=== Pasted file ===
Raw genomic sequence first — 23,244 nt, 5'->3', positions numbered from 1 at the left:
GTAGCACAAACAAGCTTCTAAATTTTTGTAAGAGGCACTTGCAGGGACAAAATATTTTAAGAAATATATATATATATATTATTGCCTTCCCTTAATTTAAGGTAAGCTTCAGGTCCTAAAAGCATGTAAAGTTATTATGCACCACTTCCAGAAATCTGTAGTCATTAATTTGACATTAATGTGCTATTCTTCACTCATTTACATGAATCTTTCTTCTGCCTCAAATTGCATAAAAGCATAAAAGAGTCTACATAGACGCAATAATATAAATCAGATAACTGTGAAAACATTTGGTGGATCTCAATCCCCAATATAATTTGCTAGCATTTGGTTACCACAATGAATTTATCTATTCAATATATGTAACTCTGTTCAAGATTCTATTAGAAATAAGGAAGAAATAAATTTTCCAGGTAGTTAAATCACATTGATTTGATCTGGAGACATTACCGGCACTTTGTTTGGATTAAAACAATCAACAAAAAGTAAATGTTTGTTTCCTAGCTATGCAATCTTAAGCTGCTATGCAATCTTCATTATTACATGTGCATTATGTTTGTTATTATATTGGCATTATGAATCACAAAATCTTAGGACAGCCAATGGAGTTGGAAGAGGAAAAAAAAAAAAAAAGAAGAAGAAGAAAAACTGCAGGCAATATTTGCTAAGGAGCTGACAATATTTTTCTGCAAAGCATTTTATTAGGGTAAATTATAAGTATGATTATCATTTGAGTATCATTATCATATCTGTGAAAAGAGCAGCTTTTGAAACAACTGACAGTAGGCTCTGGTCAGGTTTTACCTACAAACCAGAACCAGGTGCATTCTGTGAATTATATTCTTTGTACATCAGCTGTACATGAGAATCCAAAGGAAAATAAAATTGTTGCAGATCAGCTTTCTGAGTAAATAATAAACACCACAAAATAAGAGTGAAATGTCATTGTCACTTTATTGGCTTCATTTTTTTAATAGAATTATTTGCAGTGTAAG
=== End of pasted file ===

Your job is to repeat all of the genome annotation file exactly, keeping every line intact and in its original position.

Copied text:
Raw genomic sequence first — 23,244 nt, 5'->3', positions numbered from 1 at the left:
GTAGCACAAACAAGCTTCTAAATTTTTGTAAGAGGCACTTGCAGGGACAAAATATTTTAAGAAATATATATATATATATTATTGCCTTCCCTTAATTTAAGGTAAGCTTCAGGTCCTAAAAGCATGTAAAGTTATTATGCACCACTTCCAGAAATCTGTAGTCATTAATTTGACATTAATGTGCTATTCTTCACTCATTTACATGAATCTTTCTTCTGCCTCAAATTGCATAAAAGCATAAAAGAGTCTACATAGACGCAATAATATAAATCAGATAACTGTGAAAACATTTGGTGGATCTCAATCCCCAATATAATTTGCTAGCATTTGGTTACCACAATGAATTTATCTATTCAATATATGTAACTCTGTTCAAGATTCTATTAGAAATAAGGAAGAAATAAATTTTCCAGGTAGTTAAATCACATTGATTTGATCTGGAGACATTACCGGCACTTTGTTTGGATTAAAACAATCAACAAAAAGTAAATGTTTGTTTCCTAGCTATGCAATCTTAAGCTGCTATGCAATCTTCATTATTACATGTGCATTATGTTTGTTATTATATTGGCATTATGAATCACAAAATCTTAGGACAGCCAATGGAGTTGGAAGAGGAAAAAAAAAAAAAAAGAAGAAGAAGAAAAACTGCAGGCAATATTTGCTAAGGAGCTGACAATATTTTTCTGCAAAGCATTTTATTAGGGTAAATTATAAGTATGATTATCATTTGAGTATCATTATCATATCTGTGAAAAGAGCAGCTTTTGAAACAACTGACAGTAGGCTCTGGTCAGGTTTTACCTACAAACCAGAACCAGGTGCATTCTGTGAATTATATTCTTTGTACATCAGCTGTACATGAGAATCCAAAGGAAAATAAAATTGTTGCAGATCAGCTTTCTGAGTAAATAATAAACACCACAAAATAAGAGTGAAATGTCATTGTCACTTTATTGGCTTCATTTTTTTAATAGAATTATTTGCAGTGTAAG